Admittedly, mobile technology evolves at a very fast pace. But somewhere along the way we seem to have skipped an entire generation of networks.
This week Broadcom(s brcm) unveiled its first LTE chipset for mobile devices, but it wasn’t just any LTE chip, it was an LTE-Advanced chip. Sprint(s s) and T-Mobile were late to the LTE party, but that’s okay. They aren’t building any old LTE networks. They’re building LTE-Advanced networks.
Everywhere you look, some infrastructure vendor is bragging about its LTE-Advanced base station or some carrier is talking up its LTE-Advanced-capable network. With these claims, it’s hard to imagine that just two years ago plain-Jane LTE was on the cutting edge of mobile technology.
It’s all hogwash.
There are no true LTE-Advanced networks, chips or devices in the market today and there won’t be for many years. The mobile industry is playing an old game: technology inflation.
You may remember that a few years back T-Mobile and AT&T magically transformed their HSPA networks from 3G systems into 4G systems by waving their marketing wands. That technology inflation, however, began years began years before when Sprint first attached the 4G moniker to its WiMAX networks.
Even today, mobile technology purists would argue the world has yet to see its first 4G network, since no carrier system yet meets the original 4G guidelines established by the International Telecommunication Union. Instead of condemning the industry’s fast-and-loose play with the term, the ITU simply caved, retroactively defining 4G as pretty much anything the carriers wanted it to be. 4G has always been an iffy term, but after the ITU dropped the ball it became a meaningless one.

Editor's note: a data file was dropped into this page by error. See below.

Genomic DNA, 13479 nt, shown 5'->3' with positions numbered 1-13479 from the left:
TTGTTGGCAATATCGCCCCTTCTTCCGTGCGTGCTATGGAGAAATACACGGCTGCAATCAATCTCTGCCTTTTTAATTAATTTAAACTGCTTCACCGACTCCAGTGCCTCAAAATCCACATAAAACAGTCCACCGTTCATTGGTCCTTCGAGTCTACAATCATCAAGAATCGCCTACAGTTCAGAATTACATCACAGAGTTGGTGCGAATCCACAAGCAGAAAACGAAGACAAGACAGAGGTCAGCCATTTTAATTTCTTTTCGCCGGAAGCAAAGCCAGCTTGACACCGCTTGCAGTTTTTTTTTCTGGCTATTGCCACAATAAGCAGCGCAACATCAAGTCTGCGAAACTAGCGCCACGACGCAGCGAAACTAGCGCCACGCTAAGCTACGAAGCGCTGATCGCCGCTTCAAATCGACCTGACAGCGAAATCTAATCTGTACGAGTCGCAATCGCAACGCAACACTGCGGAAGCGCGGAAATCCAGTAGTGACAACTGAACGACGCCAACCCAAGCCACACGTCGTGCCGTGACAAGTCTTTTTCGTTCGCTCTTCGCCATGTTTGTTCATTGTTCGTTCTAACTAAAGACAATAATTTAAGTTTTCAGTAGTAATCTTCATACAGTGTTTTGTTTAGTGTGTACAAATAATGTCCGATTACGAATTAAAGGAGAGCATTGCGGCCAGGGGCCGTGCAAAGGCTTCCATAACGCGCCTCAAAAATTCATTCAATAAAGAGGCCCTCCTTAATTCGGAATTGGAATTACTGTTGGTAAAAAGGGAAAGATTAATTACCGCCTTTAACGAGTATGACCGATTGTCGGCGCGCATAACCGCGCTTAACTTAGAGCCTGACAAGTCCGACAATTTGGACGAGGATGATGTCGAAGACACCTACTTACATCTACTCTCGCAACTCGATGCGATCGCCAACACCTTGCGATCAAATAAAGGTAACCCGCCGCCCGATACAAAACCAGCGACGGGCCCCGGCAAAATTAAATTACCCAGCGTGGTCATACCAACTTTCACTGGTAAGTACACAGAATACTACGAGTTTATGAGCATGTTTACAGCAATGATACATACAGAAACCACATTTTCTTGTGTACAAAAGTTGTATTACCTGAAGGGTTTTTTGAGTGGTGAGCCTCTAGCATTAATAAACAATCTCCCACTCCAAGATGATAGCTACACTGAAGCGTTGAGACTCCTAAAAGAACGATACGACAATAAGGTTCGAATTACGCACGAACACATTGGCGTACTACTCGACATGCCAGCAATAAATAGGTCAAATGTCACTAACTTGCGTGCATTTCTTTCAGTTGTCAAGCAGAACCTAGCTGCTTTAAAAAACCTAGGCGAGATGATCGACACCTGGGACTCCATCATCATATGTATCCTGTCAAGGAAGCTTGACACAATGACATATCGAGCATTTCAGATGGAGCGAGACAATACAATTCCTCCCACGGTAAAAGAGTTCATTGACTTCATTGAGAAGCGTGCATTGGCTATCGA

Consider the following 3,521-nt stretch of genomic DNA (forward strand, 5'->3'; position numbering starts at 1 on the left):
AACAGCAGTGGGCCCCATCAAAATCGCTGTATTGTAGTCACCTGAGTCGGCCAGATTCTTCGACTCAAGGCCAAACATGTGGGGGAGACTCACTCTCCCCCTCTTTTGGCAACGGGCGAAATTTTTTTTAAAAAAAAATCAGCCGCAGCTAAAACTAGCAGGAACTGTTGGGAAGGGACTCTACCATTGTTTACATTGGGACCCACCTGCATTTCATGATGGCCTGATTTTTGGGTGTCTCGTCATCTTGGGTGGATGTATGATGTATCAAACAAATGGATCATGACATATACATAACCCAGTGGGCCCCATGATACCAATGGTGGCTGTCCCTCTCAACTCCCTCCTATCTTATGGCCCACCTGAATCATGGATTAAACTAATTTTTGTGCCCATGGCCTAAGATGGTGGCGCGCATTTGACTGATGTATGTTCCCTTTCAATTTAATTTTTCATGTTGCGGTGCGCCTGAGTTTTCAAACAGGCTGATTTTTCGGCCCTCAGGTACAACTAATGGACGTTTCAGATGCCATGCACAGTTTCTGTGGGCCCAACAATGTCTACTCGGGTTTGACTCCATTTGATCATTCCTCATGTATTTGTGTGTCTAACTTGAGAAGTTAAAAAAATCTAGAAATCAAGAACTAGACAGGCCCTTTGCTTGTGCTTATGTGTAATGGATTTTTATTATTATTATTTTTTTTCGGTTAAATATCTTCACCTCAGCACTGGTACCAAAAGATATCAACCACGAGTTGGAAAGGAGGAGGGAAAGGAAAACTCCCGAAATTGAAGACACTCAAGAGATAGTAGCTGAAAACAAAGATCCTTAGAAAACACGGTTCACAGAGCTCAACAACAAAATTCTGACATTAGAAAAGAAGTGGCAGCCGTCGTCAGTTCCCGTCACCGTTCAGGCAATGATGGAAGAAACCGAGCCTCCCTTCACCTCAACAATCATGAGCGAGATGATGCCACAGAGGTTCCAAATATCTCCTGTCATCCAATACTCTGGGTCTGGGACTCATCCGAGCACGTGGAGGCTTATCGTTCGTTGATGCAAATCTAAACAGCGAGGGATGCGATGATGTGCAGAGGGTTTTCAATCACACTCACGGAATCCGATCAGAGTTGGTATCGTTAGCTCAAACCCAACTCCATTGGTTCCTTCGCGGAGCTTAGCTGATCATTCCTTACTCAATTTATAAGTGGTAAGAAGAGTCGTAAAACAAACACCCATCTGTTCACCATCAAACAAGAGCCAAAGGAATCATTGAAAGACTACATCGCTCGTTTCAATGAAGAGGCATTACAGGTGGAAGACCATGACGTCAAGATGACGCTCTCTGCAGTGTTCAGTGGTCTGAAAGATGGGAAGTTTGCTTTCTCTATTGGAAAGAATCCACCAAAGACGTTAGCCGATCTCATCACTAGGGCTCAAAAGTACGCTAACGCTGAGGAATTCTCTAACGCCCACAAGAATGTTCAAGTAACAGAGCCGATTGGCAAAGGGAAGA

Now the same thing is happening with LTE. In an effort to seem more progressive than their competitors, carriers, infrastructure vendors and chipset makers are finding loopholes in the technical standards to elevate their LTE technologies to the rarified status of LTE-Advanced. Basically, the industry is carrying around a Cadillac keychain but it’s really driving a Buick.
For a more detailed explanation of what LTE-Advanced actually is, you can check out these posts from Stacey Higginbotham and me about the technology’s nuts and bolts (If you’re a GigaOM Pro subscriber there’s also this more in-depth piece). Here’s the general twist: LTE is an iterative technology much like 3G HSPA before it. Just as the industry started out with slower UMTS networks and migrated to faster HSPA and HSPA+ systems, LTE will go through the same evolution process over the next decade or so.
With each new step on that evolutionary path, downlink and uplink speeds will get faster and more resilient, latency levels will drop and overall network capacity will balloon. At some point we’ll follow that path into a set of technologies and techniques that the mobile standards bodies have defined as LTE-Advanced.